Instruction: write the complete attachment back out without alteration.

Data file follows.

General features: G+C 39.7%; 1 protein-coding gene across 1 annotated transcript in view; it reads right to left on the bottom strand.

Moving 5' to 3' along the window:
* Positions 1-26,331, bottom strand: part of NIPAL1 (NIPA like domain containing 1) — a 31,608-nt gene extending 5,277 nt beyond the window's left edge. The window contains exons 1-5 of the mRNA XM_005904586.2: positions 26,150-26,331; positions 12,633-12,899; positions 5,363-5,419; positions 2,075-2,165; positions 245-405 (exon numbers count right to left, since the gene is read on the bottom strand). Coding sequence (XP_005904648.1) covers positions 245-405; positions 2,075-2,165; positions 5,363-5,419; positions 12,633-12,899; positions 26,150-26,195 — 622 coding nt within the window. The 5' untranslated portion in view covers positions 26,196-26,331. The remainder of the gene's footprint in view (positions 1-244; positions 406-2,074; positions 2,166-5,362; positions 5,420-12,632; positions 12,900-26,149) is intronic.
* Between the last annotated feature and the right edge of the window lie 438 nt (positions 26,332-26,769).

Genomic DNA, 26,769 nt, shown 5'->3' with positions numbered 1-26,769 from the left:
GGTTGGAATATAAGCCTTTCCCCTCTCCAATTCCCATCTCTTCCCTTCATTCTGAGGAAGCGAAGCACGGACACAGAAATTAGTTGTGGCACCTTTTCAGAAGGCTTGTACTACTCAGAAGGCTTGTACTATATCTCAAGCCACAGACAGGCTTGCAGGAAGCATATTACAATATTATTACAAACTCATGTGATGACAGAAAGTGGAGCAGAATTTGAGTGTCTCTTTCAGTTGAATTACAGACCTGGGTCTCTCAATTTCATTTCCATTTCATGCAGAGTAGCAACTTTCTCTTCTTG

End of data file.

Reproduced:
General features: G+C 39.7%; 1 protein-coding gene across 1 annotated transcript in view; it reads right to left on the bottom strand.

Moving 5' to 3' along the window:
* Positions 1-26,331, bottom strand: part of NIPAL1 (NIPA like domain containing 1) — a 31,608-nt gene extending 5,277 nt beyond the window's left edge. The window contains exons 1-5 of the mRNA XM_005904586.2: positions 26,150-26,331; positions 12,633-12,899; positions 5,363-5,419; positions 2,075-2,165; positions 245-405 (exon numbers count right to left, since the gene is read on the bottom strand). Coding sequence (XP_005904648.1) covers positions 245-405; positions 2,075-2,165; positions 5,363-5,419; positions 12,633-12,899; positions 26,150-26,195 — 622 coding nt within the window. The 5' untranslated portion in view covers positions 26,196-26,331. The remainder of the gene's footprint in view (positions 1-244; positions 406-2,074; positions 2,166-5,362; positions 5,420-12,632; positions 12,900-26,149) is intronic.
* Between the last annotated feature and the right edge of the window lie 438 nt (positions 26,332-26,769).

Genomic DNA, 26,769 nt, shown 5'->3' with positions numbered 1-26,769 from the left:
GGTTGGAATATAAGCCTTTCCCCTCTCCAATTCCCATCTCTTCCCTTCATTCTGAGGAAGCGAAGCACGGACACAGAAATTAGTTGTGGCACCTTTTCAGAAGGCTTGTACTACTCAGAAGGCTTGTACTATATCTCAAGCCACAGACAGGCTTGCAGGAAGCATATTACAATATTATTACAAACTCATGTGATGACAGAAAGTGGAGCAGAATTTGAGTGTCTCTTTCAGTTGAATTACAGACCTGGGTCTCTCAATTTCATTTCCATTTCATGCAGAGTAGCAACTTTCTCTTCTTG